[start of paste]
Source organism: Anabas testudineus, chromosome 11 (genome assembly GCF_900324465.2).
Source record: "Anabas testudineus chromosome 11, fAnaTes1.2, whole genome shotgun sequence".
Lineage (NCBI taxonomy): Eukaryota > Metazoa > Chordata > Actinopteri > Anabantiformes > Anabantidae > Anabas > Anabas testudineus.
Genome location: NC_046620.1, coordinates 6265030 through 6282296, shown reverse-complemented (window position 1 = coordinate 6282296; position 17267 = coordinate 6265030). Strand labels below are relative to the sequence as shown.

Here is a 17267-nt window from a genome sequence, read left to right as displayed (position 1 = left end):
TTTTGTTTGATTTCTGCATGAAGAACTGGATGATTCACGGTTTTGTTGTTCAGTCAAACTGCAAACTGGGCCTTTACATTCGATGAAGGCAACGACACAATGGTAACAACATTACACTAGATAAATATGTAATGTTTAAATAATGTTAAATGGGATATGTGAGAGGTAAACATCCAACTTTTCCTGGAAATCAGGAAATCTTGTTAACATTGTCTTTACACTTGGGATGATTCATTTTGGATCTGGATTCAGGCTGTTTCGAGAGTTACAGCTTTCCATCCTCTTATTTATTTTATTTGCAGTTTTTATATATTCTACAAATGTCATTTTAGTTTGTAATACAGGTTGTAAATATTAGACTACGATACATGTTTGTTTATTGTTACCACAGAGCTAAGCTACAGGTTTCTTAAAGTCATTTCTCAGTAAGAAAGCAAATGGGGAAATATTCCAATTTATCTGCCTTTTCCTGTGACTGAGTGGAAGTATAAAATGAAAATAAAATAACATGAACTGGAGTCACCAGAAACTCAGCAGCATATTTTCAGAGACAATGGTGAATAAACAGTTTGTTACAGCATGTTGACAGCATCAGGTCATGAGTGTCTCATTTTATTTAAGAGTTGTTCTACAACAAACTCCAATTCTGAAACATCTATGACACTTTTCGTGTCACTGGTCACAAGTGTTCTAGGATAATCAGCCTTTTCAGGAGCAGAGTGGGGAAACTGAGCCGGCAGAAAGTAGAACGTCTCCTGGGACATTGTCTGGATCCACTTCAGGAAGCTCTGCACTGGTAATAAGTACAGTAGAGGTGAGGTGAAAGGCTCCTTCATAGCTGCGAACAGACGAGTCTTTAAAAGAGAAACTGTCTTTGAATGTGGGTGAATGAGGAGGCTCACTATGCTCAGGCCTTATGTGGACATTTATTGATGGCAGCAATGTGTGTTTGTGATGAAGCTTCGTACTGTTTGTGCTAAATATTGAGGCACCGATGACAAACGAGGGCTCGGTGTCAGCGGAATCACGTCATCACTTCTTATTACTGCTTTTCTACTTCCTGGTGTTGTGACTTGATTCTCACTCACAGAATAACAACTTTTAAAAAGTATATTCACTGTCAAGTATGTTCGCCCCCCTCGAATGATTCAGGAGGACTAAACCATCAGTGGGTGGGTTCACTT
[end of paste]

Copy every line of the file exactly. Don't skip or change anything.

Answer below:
Source organism: Anabas testudineus, chromosome 11 (genome assembly GCF_900324465.2).
Source record: "Anabas testudineus chromosome 11, fAnaTes1.2, whole genome shotgun sequence".
Lineage (NCBI taxonomy): Eukaryota > Metazoa > Chordata > Actinopteri > Anabantiformes > Anabantidae > Anabas > Anabas testudineus.
Genome location: NC_046620.1, coordinates 6265030 through 6282296, shown reverse-complemented (window position 1 = coordinate 6282296; position 17267 = coordinate 6265030). Strand labels below are relative to the sequence as shown.

Here is a 17267-nt window from a genome sequence, read left to right as displayed (position 1 = left end):
TTTTGTTTGATTTCTGCATGAAGAACTGGATGATTCACGGTTTTGTTGTTCAGTCAAACTGCAAACTGGGCCTTTACATTCGATGAAGGCAACGACACAATGGTAACAACATTACACTAGATAAATATGTAATGTTTAAATAATGTTAAATGGGATATGTGAGAGGTAAACATCCAACTTTTCCTGGAAATCAGGAAATCTTGTTAACATTGTCTTTACACTTGGGATGATTCATTTTGGATCTGGATTCAGGCTGTTTCGAGAGTTACAGCTTTCCATCCTCTTATTTATTTTATTTGCAGTTTTTATATATTCTACAAATGTCATTTTAGTTTGTAATACAGGTTGTAAATATTAGACTACGATACATGTTTGTTTATTGTTACCACAGAGCTAAGCTACAGGTTTCTTAAAGTCATTTCTCAGTAAGAAAGCAAATGGGGAAATATTCCAATTTATCTGCCTTTTCCTGTGACTGAGTGGAAGTATAAAATGAAAATAAAATAACATGAACTGGAGTCACCAGAAACTCAGCAGCATATTTTCAGAGACAATGGTGAATAAACAGTTTGTTACAGCATGTTGACAGCATCAGGTCATGAGTGTCTCATTTTATTTAAGAGTTGTTCTACAACAAACTCCAATTCTGAAACATCTATGACACTTTTCGTGTCACTGGTCACAAGTGTTCTAGGATAATCAGCCTTTTCAGGAGCAGAGTGGGGAAACTGAGCCGGCAGAAAGTAGAACGTCTCCTGGGACATTGTCTGGATCCACTTCAGGAAGCTCTGCACTGGTAATAAGTACAGTAGAGGTGAGGTGAAAGGCTCCTTCATAGCTGCGAACAGACGAGTCTTTAAAAGAGAAACTGTCTTTGAATGTGGGTGAATGAGGAGGCTCACTATGCTCAGGCCTTATGTGGACATTTATTGATGGCAGCAATGTGTGTTTGTGATGAAGCTTCGTACTGTTTGTGCTAAATATTGAGGCACCGATGACAAACGAGGGCTCGGTGTCAGCGGAATCACGTCATCACTTCTTATTACTGCTTTTCTACTTCCTGGTGTTGTGACTTGATTCTCACTCACAGAATAACAACTTTTAAAAAGTATATTCACTGTCAAGTATGTTCGCCCCCCTCGAATGATTCAGGAGGACTAAACCATCAGTGGGTGGGTTCACTT